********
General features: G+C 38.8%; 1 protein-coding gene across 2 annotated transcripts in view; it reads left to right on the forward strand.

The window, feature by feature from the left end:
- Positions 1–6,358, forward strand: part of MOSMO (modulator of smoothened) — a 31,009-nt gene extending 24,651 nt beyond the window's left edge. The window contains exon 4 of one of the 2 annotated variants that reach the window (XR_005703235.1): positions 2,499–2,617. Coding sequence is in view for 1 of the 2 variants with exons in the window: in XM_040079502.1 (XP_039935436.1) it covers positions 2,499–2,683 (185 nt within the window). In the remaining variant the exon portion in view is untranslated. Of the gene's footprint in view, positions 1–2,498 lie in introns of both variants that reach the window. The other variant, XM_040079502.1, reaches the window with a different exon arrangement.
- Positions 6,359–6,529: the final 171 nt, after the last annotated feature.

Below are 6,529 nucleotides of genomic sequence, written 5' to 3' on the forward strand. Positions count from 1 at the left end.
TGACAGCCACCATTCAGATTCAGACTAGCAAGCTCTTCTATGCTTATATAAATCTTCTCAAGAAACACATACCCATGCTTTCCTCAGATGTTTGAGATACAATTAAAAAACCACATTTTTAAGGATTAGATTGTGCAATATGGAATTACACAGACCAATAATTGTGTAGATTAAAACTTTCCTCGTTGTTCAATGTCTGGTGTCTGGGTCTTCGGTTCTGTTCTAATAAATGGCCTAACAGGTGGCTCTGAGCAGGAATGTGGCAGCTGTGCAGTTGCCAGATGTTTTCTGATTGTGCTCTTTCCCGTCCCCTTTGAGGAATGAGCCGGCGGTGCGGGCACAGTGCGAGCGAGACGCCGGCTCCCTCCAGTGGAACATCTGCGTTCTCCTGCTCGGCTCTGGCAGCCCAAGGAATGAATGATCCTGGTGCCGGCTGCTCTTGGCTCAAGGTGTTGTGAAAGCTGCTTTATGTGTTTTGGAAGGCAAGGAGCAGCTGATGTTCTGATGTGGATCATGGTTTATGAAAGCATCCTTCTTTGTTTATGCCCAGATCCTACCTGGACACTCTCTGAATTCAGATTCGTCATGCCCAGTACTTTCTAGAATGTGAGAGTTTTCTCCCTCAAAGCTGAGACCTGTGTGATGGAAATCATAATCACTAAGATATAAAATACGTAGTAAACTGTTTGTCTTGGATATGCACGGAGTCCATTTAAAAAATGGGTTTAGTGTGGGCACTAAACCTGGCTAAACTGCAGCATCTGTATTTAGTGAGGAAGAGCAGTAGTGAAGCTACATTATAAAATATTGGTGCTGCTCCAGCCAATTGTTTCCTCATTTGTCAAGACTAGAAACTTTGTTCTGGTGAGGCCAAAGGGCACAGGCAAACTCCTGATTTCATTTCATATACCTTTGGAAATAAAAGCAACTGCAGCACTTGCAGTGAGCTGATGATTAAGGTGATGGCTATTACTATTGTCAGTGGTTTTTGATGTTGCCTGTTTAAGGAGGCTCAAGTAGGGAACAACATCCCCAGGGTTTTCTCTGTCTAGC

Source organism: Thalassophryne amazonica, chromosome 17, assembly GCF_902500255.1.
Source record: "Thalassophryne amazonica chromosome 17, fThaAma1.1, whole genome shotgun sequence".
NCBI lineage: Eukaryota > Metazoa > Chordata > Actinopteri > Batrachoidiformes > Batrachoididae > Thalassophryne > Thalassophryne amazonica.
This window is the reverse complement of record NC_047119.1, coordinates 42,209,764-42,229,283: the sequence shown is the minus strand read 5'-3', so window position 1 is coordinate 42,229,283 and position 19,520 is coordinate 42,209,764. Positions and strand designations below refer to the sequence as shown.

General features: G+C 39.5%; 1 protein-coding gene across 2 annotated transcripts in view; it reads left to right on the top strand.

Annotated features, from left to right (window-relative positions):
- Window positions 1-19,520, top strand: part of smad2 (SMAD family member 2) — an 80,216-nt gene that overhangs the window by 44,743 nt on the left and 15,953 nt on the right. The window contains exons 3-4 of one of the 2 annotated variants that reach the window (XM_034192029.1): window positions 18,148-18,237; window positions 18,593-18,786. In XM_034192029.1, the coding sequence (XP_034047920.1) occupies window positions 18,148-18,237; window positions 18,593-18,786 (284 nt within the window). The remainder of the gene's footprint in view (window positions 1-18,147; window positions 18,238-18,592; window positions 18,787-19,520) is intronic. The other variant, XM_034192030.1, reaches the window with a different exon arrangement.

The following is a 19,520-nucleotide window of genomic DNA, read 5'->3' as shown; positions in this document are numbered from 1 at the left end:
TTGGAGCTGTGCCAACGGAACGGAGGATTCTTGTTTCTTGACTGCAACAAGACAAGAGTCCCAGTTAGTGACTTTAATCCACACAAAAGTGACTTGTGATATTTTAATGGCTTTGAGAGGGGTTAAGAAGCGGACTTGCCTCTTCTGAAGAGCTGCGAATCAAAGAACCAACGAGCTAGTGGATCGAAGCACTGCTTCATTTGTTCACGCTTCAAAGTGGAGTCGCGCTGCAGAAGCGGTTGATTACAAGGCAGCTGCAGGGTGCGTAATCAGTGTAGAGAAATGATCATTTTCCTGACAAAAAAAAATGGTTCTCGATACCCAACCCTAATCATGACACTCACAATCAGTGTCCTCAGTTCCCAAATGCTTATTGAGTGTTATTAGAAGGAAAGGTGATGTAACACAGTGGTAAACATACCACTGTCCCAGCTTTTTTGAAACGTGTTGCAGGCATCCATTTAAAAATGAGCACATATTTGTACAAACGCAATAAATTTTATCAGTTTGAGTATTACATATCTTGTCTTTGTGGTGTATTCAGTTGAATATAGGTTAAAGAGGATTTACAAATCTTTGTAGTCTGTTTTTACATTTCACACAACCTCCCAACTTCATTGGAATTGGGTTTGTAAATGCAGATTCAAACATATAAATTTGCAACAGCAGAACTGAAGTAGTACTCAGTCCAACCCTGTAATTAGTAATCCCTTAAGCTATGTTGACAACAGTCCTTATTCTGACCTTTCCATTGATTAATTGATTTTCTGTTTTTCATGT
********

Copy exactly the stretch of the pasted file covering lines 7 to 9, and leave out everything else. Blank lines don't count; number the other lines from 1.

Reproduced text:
Source organism: Thalassophryne amazonica, chromosome 17, assembly GCF_902500255.1.
Source record: "Thalassophryne amazonica chromosome 17, fThaAma1.1, whole genome shotgun sequence".
NCBI lineage: Eukaryota > Metazoa > Chordata > Actinopteri > Batrachoidiformes > Batrachoididae > Thalassophryne > Thalassophryne amazonica.